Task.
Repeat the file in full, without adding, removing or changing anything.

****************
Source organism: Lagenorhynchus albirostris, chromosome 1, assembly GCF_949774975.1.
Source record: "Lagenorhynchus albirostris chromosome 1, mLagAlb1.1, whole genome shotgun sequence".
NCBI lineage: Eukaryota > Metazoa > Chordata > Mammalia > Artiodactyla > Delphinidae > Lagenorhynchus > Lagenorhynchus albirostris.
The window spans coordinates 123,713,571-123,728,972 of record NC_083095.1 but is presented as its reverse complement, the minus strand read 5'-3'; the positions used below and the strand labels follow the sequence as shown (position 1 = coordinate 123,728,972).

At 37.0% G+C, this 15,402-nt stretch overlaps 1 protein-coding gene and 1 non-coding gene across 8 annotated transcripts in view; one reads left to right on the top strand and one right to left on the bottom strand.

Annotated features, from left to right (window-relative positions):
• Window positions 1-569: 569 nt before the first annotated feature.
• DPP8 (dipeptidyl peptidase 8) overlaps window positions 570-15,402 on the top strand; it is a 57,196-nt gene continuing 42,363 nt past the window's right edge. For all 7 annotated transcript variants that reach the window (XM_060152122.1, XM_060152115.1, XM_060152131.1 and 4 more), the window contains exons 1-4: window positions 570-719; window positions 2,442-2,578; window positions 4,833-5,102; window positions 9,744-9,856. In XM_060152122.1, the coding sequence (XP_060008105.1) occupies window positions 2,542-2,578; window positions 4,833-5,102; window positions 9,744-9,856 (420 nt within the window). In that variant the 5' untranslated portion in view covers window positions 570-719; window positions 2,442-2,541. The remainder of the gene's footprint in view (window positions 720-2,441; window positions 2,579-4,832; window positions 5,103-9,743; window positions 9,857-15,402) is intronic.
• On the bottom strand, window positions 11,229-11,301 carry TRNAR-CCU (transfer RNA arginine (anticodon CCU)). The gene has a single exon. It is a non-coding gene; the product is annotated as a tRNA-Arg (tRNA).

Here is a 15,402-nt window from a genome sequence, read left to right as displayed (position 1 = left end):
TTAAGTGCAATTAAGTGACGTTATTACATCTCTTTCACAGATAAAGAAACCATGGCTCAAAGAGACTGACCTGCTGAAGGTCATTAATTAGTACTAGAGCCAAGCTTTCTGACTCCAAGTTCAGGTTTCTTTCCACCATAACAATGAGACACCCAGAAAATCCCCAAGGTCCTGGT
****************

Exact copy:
Source organism: Lagenorhynchus albirostris, chromosome 1, assembly GCF_949774975.1.
Source record: "Lagenorhynchus albirostris chromosome 1, mLagAlb1.1, whole genome shotgun sequence".
NCBI lineage: Eukaryota > Metazoa > Chordata > Mammalia > Artiodactyla > Delphinidae > Lagenorhynchus > Lagenorhynchus albirostris.
The window spans coordinates 123,713,571-123,728,972 of record NC_083095.1 but is presented as its reverse complement, the minus strand read 5'-3'; the positions used below and the strand labels follow the sequence as shown (position 1 = coordinate 123,728,972).

At 37.0% G+C, this 15,402-nt stretch overlaps 1 protein-coding gene and 1 non-coding gene across 8 annotated transcripts in view; one reads left to right on the top strand and one right to left on the bottom strand.

Annotated features, from left to right (window-relative positions):
• Window positions 1-569: 569 nt before the first annotated feature.
• DPP8 (dipeptidyl peptidase 8) overlaps window positions 570-15,402 on the top strand; it is a 57,196-nt gene continuing 42,363 nt past the window's right edge. For all 7 annotated transcript variants that reach the window (XM_060152122.1, XM_060152115.1, XM_060152131.1 and 4 more), the window contains exons 1-4: window positions 570-719; window positions 2,442-2,578; window positions 4,833-5,102; window positions 9,744-9,856. In XM_060152122.1, the coding sequence (XP_060008105.1) occupies window positions 2,542-2,578; window positions 4,833-5,102; window positions 9,744-9,856 (420 nt within the window). In that variant the 5' untranslated portion in view covers window positions 570-719; window positions 2,442-2,541. The remainder of the gene's footprint in view (window positions 720-2,441; window positions 2,579-4,832; window positions 5,103-9,743; window positions 9,857-15,402) is intronic.
• On the bottom strand, window positions 11,229-11,301 carry TRNAR-CCU (transfer RNA arginine (anticodon CCU)). The gene has a single exon. It is a non-coding gene; the product is annotated as a tRNA-Arg (tRNA).

Here is a 15,402-nt window from a genome sequence, read left to right as displayed (position 1 = left end):
TTAAGTGCAATTAAGTGACGTTATTACATCTCTTTCACAGATAAAGAAACCATGGCTCAAAGAGACTGACCTGCTGAAGGTCATTAATTAGTACTAGAGCCAAGCTTTCTGACTCCAAGTTCAGGTTTCTTTCCACCATAACAATGAGACACCCAGAAAATCCCCAAGGTCCTGGT